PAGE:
We went off for tea in the hope that it would clear and went to the observatory, where I took some, not very good, night shots of FF skyline.

11/7/2006 - FF

I spent yesterday (Monday) trying to get around to museums and places of interest, but sadly most places are closed on Mondays.

However, I went to Goethe's house (but he wasn't in).

Soccer is dying down over here, but even yesterday morning there were people wandering the streets shouting "italia", I even got a picture of the rubbish bin men with an Italian flag on their truck.

I spent a lot of yesterday on my feet, I woke up at 0400 (still on Australian time!) and went to try to organise a car to drive to France (that will be 480 Euro, I think I might be on the train instead!)

I bought a day pass for the public transport and then went to a part of FF called the Roemerberg. I think it had something to do with government (apart from being an old restored area). The Rathaus is there and an old church which was used (I think) for a parliamentary building in the past. There are also a lot of churches there.

The church is Alte Nikolaikirche (old Nicholas' Church), I spent the rest of the day walking around looking for places that might be open and walking along the river
(Main). They had sideshows and a live broadcast of the world cup final by the river, so there was a lot of packing up of tents and stalls and stages etc going on.

Shades of Terry Pratchett Dwarves, I also found a Hammer museum! It was above a shoe shop not far from my hotel.

At 1800 Sabine met me and we went for more walks to the Alte Oper (Old Opera House) through some gardens and to a new skyscraper called the Main Tower (I don't think it is the "most important" tower, I think it is named after the river).

We went for more walks along the river then we went to FF university to see if we could use the observatory. Sabine has the keys but they was no one to ask and we didn't want to use the observatory without permission, so Sabine will ask today. So we might be able to sneak in tonight and use their telescopes!

We went to a little village part of FF called Alt Ginnheim and had tea there. Although it was a German restaurant it only seemed to serve Chekoslovakian or "international" food. So I had a meat patty thing, I can't remember the name of. Because it was so warm we sat in the garden (along with most of the patrons).

It has been 30+ here.

11/7/2006 - Frankfurt More

Weather has been quite good so far, 30-32 degrees which is warm in the sun but where ever there is a breeze it is quite cool. Have been drinking a lot, I was on my feet pretty much non stop for 14 hours yesterday. Was on top of the second tallest building in FF and the local weather man was doing his live broadcast yesterday evening.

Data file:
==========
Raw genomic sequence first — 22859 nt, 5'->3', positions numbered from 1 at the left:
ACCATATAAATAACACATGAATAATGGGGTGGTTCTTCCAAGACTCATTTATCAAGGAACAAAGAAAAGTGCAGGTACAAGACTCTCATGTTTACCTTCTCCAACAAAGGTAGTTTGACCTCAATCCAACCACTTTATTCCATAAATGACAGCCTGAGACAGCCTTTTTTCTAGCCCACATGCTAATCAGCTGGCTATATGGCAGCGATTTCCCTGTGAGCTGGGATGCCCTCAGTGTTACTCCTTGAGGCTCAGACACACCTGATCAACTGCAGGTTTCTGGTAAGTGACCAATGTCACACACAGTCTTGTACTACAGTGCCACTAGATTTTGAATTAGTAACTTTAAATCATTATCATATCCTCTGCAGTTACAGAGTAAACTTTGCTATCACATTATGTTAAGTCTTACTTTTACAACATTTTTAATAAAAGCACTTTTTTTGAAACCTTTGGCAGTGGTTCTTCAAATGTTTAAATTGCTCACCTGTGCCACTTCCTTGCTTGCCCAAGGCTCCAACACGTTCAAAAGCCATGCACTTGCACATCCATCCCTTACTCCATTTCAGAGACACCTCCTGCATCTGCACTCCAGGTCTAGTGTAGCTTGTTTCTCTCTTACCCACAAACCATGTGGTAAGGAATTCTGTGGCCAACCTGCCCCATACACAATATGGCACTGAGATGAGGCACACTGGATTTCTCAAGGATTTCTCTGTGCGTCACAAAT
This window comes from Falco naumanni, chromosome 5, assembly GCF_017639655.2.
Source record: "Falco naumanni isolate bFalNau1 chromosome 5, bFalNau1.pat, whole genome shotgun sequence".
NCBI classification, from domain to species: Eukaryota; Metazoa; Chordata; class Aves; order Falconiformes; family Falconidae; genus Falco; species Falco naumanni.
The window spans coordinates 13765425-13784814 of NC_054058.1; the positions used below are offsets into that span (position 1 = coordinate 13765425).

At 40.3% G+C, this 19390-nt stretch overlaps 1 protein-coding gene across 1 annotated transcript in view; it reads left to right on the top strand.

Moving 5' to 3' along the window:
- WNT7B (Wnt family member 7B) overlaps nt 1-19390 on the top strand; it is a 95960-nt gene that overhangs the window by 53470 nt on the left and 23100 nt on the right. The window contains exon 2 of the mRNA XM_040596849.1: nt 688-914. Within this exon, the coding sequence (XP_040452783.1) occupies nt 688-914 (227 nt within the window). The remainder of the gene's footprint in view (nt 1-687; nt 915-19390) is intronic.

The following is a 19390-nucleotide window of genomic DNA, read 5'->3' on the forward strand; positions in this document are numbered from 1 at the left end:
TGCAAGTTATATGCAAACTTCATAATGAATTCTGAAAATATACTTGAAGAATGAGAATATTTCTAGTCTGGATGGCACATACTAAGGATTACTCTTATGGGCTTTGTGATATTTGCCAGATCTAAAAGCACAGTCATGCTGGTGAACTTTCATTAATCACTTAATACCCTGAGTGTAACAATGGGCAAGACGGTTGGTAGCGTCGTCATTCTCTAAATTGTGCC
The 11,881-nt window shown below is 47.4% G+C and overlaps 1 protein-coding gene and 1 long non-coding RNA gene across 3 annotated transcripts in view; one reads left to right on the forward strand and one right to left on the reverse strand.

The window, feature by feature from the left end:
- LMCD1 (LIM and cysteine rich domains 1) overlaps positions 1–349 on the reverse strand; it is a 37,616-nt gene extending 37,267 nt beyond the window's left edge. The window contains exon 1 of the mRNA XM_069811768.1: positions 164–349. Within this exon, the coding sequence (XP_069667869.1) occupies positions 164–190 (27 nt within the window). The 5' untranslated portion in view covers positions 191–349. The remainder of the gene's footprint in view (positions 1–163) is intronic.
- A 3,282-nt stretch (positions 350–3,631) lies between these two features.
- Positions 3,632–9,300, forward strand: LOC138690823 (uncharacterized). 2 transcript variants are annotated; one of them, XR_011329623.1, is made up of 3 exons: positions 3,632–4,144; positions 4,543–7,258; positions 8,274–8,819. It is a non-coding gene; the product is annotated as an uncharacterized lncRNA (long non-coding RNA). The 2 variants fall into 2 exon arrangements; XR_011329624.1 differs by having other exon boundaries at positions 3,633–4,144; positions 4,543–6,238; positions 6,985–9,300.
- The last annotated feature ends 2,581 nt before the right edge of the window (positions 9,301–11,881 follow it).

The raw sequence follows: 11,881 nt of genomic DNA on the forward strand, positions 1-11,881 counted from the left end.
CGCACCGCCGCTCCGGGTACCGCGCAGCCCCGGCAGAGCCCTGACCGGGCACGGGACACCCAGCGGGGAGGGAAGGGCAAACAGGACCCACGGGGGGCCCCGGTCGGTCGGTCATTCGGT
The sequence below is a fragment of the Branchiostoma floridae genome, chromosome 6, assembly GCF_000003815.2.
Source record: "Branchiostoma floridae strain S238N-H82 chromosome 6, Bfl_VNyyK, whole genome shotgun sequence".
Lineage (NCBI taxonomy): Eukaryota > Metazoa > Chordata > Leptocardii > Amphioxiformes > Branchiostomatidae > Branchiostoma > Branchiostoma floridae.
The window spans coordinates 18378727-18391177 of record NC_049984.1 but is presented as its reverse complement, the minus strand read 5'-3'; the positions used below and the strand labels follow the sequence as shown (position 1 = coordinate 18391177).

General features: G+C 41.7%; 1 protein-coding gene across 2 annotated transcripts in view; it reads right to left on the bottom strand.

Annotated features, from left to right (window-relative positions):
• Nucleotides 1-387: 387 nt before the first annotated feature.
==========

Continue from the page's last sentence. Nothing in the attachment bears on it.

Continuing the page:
Sabine has the keys to the FF uni observatory, hopefully we will be able to sneak in there and mess with their telescopes tonight! Full moon rises at about 2145, and the light pollution is so bad that this is probably the only thing worth viewing although some of the bigger planets may be possible.

Tuesday, July 11, 2006

10/7/2006 - FF Uni

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10/7/2006 - Frankfurt Still

Got up pretty early this morning and wandered around the place looking at the rail station for the car hire place. They hadn't opened yet.
Accosted by some people shouting out 'Italia'. Apparently there was a football
match or something last night :)
Saw some fireworks from my hotel window but I was too tired to
go out, still on Australian time a bit.
I will do some museum visiting today and maybe have tea with
Sabine tonight.
Just out interest, my hotel ia a new one near the main
railway station (Hauptbahnhoff) but this whole area was/is notorious as a redlight district. I think those sorts of business are being slowly closed out as the area is getting progressively businessised!

Monday, July 10, 2006

9/7/2006 Arrive in Frankfurt

In FF at an internet cafe now. The hotel I booked because
they said they had wireless internet. Now I find it is
broken, so NBG.

It is quite warm here about 1530 local time and about
midnight Sunday in Australia. I got to the hotel and had a shower
and slept for another hour or so and I feel quite reasonable
now. I got some good sleep on the plane which helped a lot,
normally it is near impossible. The old granny next to me
was from Brisbane on her way to London for a nursing
conference, she was some sort of teacher from a Qld uni.

Resting for the remainder of the day and will look around FF
properly in the next few days. Then off to France, but I will
stay at a couple of places on the way. Most likely Freiberg.

Saturday, July 08, 2006

8/7/2006 - Goethes House

8/7/2006 - On my way again

Landed at Changi (Singapore)
Hot and humid.
Couldn't see anything from the plane cos the air was somisty and murky.
Spent a long time finding my transfer point to catch the KLMflight. Changi is Bigger than Kuala Lumpur but it is all one straight line (not in a ring like KL) so it takes about 20+ minutes to walk from one end to the other.
I will be leaving again in about 2 hours for Amsterdam, then a short flight to Frankfurt. I will be in FF 10am Sunday their time (about 1900 SA time)

I saw "Pink Panther" on the flight. The place that was
supposed to be Cluseau's house was down the road from the
MIJE from my 2005 trip!
In one shot you can clearly see it and the chapel that
was across the road. Coincidences abound!